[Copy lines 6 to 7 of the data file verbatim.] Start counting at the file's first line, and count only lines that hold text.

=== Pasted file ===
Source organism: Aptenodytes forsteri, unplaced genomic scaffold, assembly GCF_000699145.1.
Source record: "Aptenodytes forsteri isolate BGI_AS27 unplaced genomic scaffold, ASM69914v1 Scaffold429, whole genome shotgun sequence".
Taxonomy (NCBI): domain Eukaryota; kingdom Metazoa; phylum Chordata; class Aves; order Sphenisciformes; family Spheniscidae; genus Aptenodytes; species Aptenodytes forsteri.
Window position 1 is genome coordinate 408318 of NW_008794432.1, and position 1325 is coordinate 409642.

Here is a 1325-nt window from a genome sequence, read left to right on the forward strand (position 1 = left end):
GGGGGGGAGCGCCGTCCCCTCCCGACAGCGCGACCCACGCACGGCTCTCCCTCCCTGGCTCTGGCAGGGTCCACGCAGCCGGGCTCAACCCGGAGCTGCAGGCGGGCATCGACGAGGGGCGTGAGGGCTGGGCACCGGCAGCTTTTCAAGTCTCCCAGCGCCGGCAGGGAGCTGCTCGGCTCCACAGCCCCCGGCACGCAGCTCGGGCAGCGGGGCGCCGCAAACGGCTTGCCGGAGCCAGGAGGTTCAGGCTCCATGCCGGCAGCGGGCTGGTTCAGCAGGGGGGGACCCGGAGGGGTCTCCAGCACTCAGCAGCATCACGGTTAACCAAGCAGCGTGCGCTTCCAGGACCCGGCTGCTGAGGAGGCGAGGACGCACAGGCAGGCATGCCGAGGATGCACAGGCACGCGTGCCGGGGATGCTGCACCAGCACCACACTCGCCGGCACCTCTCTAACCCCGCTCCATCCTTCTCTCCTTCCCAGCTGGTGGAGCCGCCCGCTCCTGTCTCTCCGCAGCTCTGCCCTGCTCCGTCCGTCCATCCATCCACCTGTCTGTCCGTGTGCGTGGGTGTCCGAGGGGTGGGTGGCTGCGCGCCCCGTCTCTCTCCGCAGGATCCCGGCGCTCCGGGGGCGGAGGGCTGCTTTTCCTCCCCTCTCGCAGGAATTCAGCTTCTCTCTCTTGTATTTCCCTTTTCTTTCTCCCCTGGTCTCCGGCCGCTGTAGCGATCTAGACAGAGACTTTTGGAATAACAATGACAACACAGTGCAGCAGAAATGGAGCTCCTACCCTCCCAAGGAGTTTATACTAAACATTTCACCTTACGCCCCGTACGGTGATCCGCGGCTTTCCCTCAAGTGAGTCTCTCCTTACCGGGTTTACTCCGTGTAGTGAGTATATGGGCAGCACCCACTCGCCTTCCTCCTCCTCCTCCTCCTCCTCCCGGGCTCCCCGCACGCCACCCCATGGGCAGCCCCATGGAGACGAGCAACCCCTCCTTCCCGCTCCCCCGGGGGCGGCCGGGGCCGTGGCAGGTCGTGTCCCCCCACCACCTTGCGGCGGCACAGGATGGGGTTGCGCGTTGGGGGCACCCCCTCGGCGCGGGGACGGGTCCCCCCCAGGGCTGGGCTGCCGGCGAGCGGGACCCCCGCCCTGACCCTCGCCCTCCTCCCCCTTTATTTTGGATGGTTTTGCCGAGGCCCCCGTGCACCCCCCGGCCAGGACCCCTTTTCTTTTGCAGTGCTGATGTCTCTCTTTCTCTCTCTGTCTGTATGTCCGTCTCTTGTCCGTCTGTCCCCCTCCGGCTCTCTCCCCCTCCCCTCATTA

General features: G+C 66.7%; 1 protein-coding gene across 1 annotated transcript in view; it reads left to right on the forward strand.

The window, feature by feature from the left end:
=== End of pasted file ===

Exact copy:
GGGGGGGAGCGCCGTCCCCTCCCGACAGCGCGACCCACGCACGGCTCTCCCTCCCTGGCTCTGGCAGGGTCCACGCAGCCGGGCTCAACCCGGAGCTGCAGGCGGGCATCGACGAGGGGCGTGAGGGCTGGGCACCGGCAGCTTTTCAAGTCTCCCAGCGCCGGCAGGGAGCTGCTCGGCTCCACAGCCCCCGGCACGCAGCTCGGGCAGCGGGGCGCCGCAAACGGCTTGCCGGAGCCAGGAGGTTCAGGCTCCATGCCGGCAGCGGGCTGGTTCAGCAGGGGGGGACCCGGAGGGGTCTCCAGCACTCAGCAGCATCACGGTTAACCAAGCAGCGTGCGCTTCCAGGACCCGGCTGCTGAGGAGGCGAGGACGCACAGGCAGGCATGCCGAGGATGCACAGGCACGCGTGCCGGGGATGCTGCACCAGCACCACACTCGCCGGCACCTCTCTAACCCCGCTCCATCCTTCTCTCCTTCCCAGCTGGTGGAGCCGCCCGCTCCTGTCTCTCCGCAGCTCTGCCCTGCTCCGTCCGTCCATCCATCCACCTGTCTGTCCGTGTGCGTGGGTGTCCGAGGGGTGGGTGGCTGCGCGCCCCGTCTCTCTCCGCAGGATCCCGGCGCTCCGGGGGCGGAGGGCTGCTTTTCCTCCCCTCTCGCAGGAATTCAGCTTCTCTCTCTTGTATTTCCCTTTTCTTTCTCCCCTGGTCTCCGGCCGCTGTAGCGATCTAGACAGAGACTTTTGGAATAACAATGACAACACAGTGCAGCAGAAATGGAGCTCCTACCCTCCCAAGGAGTTTATACTAAACATTTCACCTTACGCCCCGTACGGTGATCCGCGGCTTTCCCTCAAGTGAGTCTCTCCTTACCGGGTTTACTCCGTGTAGTGAGTATATGGGCAGCACCCACTCGCCTTCCTCCTCCTCCTCCTCCTCCTCCCGGGCTCCCCGCACGCCACCCCATGGGCAGCCCCATGGAGACGAGCAACCCCTCCTTCCCGCTCCCCCGGGGGCGGCCGGGGCCGTGGCAGGTCGTGTCCCCCCACCACCTTGCGGCGGCACAGGATGGGGTTGCGCGTTGGGGGCACCCCCTCGGCGCGGGGACGGGTCCCCCCCAGGGCTGGGCTGCCGGCGAGCGGGACCCCCGCCCTGACCCTCGCCCTCCTCCCCCTTTATTTTGGATGGTTTTGCCGAGGCCCCCGTGCACCCCCCGGCCAGGACCCCTTTTCTTTTGCAGTGCTGATGTCTCTCTTTCTCTCTCTGTCTGTATGTCCGTCTCTTGTCCGTCTGTCCCCCTCCGGCTCTCTCCCCCTCCCCTCATTA

General features: G+C 66.7%; 1 protein-coding gene across 1 annotated transcript in view; it reads left to right on the forward strand.